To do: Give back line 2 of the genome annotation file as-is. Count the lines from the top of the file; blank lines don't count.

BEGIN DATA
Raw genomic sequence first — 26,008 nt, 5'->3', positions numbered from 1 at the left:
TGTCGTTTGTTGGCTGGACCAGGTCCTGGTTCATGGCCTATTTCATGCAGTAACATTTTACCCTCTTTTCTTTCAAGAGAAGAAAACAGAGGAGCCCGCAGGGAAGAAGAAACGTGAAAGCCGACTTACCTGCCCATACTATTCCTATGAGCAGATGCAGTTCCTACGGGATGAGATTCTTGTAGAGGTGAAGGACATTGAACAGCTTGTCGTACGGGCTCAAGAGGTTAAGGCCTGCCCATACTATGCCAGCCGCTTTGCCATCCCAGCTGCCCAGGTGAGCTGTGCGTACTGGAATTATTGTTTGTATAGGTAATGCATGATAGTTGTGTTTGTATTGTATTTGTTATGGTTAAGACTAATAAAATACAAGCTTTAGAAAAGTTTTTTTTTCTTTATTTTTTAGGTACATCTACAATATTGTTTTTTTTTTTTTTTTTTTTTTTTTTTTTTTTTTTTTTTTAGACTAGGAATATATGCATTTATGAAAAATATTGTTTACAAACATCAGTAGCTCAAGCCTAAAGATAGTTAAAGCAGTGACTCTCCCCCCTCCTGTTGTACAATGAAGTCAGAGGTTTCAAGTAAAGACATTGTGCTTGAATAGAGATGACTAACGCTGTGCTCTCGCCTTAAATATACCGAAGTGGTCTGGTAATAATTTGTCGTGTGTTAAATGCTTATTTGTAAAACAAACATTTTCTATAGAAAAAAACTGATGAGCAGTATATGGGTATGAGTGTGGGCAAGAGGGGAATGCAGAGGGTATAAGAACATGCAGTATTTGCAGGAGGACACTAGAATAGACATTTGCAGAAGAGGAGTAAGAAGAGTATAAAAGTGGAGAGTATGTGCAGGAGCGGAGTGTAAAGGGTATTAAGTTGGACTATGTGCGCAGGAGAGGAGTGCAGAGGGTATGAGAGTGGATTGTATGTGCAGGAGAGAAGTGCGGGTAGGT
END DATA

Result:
TGTCGTTTGTTGGCTGGACCAGGTCCTGGTTCATGGCCTATTTCATGCAGTAACATTTTACCCTCTTTTCTTTCAAGAGAAGAAAACAGAGGAGCCCGCAGGGAAGAAGAAACGTGAAAGCCGACTTACCTGCCCATACTATTCCTATGAGCAGATGCAGTTCCTACGGGATGAGATTCTTGTAGAGGTGAAGGACATTGAACAGCTTGTCGTACGGGCTCAAGAGGTTAAGGCCTGCCCATACTATGCCAGCCGCTTTGCCATCCCAGCTGCCCAGGTGAGCTGTGCGTACTGGAATTATTGTTTGTATAGGTAATGCATGATAGTTGTGTTTGTATTGTATTTGTTATGGTTAAGACTAATAAAATACAAGCTTTAGAAAAGTTTTTTTTTCTTTATTTTTTAGGTACATCTACAATATTGTTTTTTTTTTTTTTTTTTTTTTTTTTTTTTTTTTTTTTTTAGACTAGGAATATATGCATTTATGAAAAATATTGTTTACAAACATCAGTAGCTCAAGCCTAAAGATAGTTAAAGCAGTGACTCTCCCCCCTCCTGTTGTACAATGAAGTCAGAGGTTTCAAGTAAAGACATTGTGCTTGAATAGAGATGACTAACGCTGTGCTCTCGCCTTAAATATACCGAAGTGGTCTGGTAATAATTTGTCGTGTGTTAAATGCTTATTTGTAAAACAAACATTTTCTATAGAAAAAAACTGATGAGCAGTATATGGGTATGAGTGTGGGCAAGAGGGGAATGCAGAGGGTATAAGAACATGCAGTATTTGCAGGAGGACACTAGAATAGACATTTGCAGAAGAGGAGTAAGAAGAGTATAAAAGTGGAGAGTATGTGCAGGAGCGGAGTGTAAAGGGTATTAAGTTGGACTATGTGCGCAGGAGAGGAGTGCAGAGGGTATGAGAGTGGATTGTATGTGCAGGAGAGAAGTGCGGGTAGGT